Friction 0.171 Nm Winding inductance 100 microhenries

Motor torque constant 0.3 Nm/A Vector control voltage 150 V Winding star connected RMS line to line



The measurement of electrical input power is accurately achieved using the ‘three wattmeter’

method. Measurement of mechanical power is more difficult. Polaron found it necessary to mount the motor into a swing frame with a separate load cell to obtain accurate results at low torque.

Even so, other problems such as mechanical resonances and beating effects at 50 Hz harmonics require care in assessing results. The operating points were on the basis of maximum efficiency below 150 V AC terminal voltage.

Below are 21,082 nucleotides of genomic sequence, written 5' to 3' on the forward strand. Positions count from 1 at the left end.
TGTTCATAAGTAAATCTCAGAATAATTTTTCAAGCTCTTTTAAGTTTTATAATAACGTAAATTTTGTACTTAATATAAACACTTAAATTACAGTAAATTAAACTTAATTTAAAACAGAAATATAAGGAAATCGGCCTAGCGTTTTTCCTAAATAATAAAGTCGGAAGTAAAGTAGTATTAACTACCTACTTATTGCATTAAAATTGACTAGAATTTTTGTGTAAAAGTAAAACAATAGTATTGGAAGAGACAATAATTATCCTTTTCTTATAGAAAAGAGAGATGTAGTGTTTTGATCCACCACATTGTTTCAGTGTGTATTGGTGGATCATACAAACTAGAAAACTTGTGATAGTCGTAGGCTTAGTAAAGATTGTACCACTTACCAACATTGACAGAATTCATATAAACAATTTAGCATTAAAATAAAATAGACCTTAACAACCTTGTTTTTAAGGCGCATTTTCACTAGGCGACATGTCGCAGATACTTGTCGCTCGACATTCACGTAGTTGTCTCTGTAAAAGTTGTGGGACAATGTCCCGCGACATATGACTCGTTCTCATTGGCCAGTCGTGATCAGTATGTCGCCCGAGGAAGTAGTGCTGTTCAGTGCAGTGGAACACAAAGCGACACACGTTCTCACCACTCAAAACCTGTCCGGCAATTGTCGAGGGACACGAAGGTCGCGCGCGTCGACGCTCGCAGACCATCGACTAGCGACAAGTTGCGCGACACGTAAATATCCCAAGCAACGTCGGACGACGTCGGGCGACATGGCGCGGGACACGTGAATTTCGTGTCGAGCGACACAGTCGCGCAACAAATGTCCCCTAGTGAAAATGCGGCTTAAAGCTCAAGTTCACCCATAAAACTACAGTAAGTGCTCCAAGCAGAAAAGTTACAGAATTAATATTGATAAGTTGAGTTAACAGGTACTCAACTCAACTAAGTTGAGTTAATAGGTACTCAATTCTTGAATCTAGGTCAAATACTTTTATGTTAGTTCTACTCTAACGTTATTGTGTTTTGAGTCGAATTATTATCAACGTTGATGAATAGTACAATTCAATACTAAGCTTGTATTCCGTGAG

Results are in the form of three efficiency maps which give predicted and measured performance on both waveforms. The losses in this type of motor are dominated by resistance at low speed and iron losses at high speed. What the results show is that low speed performance was accurately predicted but high speed performance was less efficient especially at light load. The reason for this is that the iron loss at 10 000 rpm, no-load, should be about 1000 W, sine wave, (b). With 150 V terminal voltage the measured figure was 2200 W. The following paragraphs discuss the factors affecting this result but it is believed that the main contributors are larger than expected hysteresis losses due to core steel not being annealed, and larger than expected eddy current losses because of lower than specified insulation between laminations.